Cmdr. Neil E. Hurley, United States Coast Guard (retired)
It is a sad fact of medical history from the 1880’s that many people who suffered from broken arms or legs were treated with amputation. At the time, there simply were no antibiotics or complex surgeries that could save a limb and, as a consequence, the injured person’s life.
In the United States, the A.A. Marks Company of New York was the nation’s largest manufacturer of artificial arms, hands, legs and feet. In 1891, they estimated that there were 250,000 people in the United States who were “maimed” in some fashion. The biggest culprits were railroads and machinery. About 85 percent of amputations were legs, and 15 percent were arms. Not only were men injured, but women accounted for 22 percent of legs amputated.
Although patients usually recovered from amputation, it was unusual for a person to continue working in the same occupation as they previously held. This was certainly true for lighthouse keepers, as they were government appointees who required a high degree of mobility to climb stairs and ladders as part of their duties maintaining a lighthouse.
Born in Charleston, South Carolina, in 1845, John Miles was a keeper in the United States Lighthouse Service who continued to serve after losing his leg. After the Civil War, Miles lived in Fernandina, Florida, and served at Amelia Island’s North Range Lights located in the extreme northeast corner of Florida. There he lived and worked from 1873 into the 1880s and likely until his death in 1895.
Miles’ service as a lighthouse keeper is documented in the bi-annual Official Register of Employees of the United States. Starting out as the assistant lighthouse keeper, he was paid $400 per year. He was promoted to the position of head keeper in 1880 and his pay increased to $600. Between 1887 and 1889, lighthouse keepers received a pay increase and his salary was then increased to $660 per year.
John Miles’ disability is reflected in two documents, a testimonial published by the A.A. Marks Artificial Limb Company, and a letter from the U.S. Lighthouse Service.
Miles’ testimonial was dated November 3, 1887:
Dear Sir: Permit me to say that your artificial leg with rubber feet attached, which I have been using continuously since December 1886, is all that you have claimed for it.
I have but seven inches of thigh stump. My occupation is U.S. Light House Keeper, North Beacon Ranges, Amelia Island, Fla. and I have to go up and down in one of the ranges 45 feet high, on iron-rod steps, at least twice a day; so I have good reason to say your limbs are all you claim for them.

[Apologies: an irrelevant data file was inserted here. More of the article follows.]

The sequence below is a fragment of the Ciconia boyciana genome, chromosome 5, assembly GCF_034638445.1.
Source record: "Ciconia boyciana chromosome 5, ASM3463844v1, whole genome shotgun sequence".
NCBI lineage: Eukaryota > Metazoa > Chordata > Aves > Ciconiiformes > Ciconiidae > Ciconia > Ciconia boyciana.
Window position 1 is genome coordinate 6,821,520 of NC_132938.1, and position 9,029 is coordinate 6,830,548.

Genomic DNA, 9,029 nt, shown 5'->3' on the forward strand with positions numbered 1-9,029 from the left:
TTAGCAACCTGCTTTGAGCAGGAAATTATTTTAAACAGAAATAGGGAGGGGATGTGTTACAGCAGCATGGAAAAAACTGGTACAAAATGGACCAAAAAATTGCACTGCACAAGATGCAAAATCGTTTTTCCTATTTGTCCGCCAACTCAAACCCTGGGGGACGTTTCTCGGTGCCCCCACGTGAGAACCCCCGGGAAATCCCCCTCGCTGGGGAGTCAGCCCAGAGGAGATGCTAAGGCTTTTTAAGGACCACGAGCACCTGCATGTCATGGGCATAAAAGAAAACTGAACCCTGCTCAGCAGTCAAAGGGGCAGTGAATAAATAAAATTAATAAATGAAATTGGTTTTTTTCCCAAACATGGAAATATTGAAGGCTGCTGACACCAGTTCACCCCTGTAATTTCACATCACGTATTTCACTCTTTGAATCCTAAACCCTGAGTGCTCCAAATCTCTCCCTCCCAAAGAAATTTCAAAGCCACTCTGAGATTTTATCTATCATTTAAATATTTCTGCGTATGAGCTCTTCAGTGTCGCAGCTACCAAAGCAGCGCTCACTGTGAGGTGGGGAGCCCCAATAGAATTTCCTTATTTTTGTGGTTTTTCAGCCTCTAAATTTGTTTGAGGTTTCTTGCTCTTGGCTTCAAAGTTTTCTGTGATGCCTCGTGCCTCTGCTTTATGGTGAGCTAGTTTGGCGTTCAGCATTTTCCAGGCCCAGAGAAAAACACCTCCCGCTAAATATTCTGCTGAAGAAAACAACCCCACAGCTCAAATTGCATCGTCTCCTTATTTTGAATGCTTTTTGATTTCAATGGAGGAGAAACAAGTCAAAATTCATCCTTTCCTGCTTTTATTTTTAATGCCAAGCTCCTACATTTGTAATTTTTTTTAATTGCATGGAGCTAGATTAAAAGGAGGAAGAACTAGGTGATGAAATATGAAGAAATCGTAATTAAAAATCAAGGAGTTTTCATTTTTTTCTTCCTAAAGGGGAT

You are at liberty to use this as you wish.
Respectfully yours, John Miles.
Chris Belcher, a Florida lighthouse historian and president of the Florida Lighthouse Association, found a second source of information in the U.S. National Archives. Apparently, Miles’ continued employment as a lighthouse keeper after having his leg amputated required special permission from the chairman of the U.S. Lighthouse Board in Washington, D.C. The letter was written by Cmdr. Benjamin Lamberton (U.S. Navy), Inspector of the Sixth Lighthouse District headquartered in Charleston, South Carolina:
December 14th, 1885
To: Chairman of the Light House Board Washington D.C.
I have the honor to acknowledge the receipt of the Boards letter of the 12th instant making inquiries concerning the disability of Mr. John Miles Keeper of the North Range, Amelia Island, Florida.
As stated in my Report of Inspections of this Station dated Nov. 23rd 1885 the keeper had his leg broken on the 4th of November 1885 and sometime later had the leg amputated at the knee joint. The lights were being attended to by a very intelligent young man whom Mr. Miles had employed and the Station was in its usual good condition and the Lights properly kept. Mr. Miles was hauling supplies to the station, for his personal use, when the accident occurred.
Being a sober, industrious man who has been in the Light House Service continuously since June 1st 1873 and against whom no report has ever been made, I felt his case was one deserving sincere consideration hence made a special report of his illness and no recommendations as to his removal until it was definitely determined that he would be permanently disabled.
During the 19th century, employers discriminated against people with disabilities and racial minorities. Not only was John Miles one of the earliest known disabled lighthouse keepers, but records indicate that he was also African-American. Census records from 1870 list Miles as a single black male living in Fernandina, working as a domestic servant. In the past several years, researchers have uncovered dozens of other African-American keepers like Miles, who kept the light. These black keepers served mainly in Maryland, Virginia, and along the Southeast Coast of the U.S.
Miles was buried in the African-American section of the Bosque Bello Cemetery in Fernandina Beach. His headstone indicates that he was born on August 10, 1845, and died on February 16, 1895, at the age of 50. HI headstone also indicates that he was “a devoted husband and affectionate father.” Moreover, he should also be remembered as a hard-working lighthouse keeper who overcame a severe injury to become one of the Lighthouse Service’s first keepers with a disability.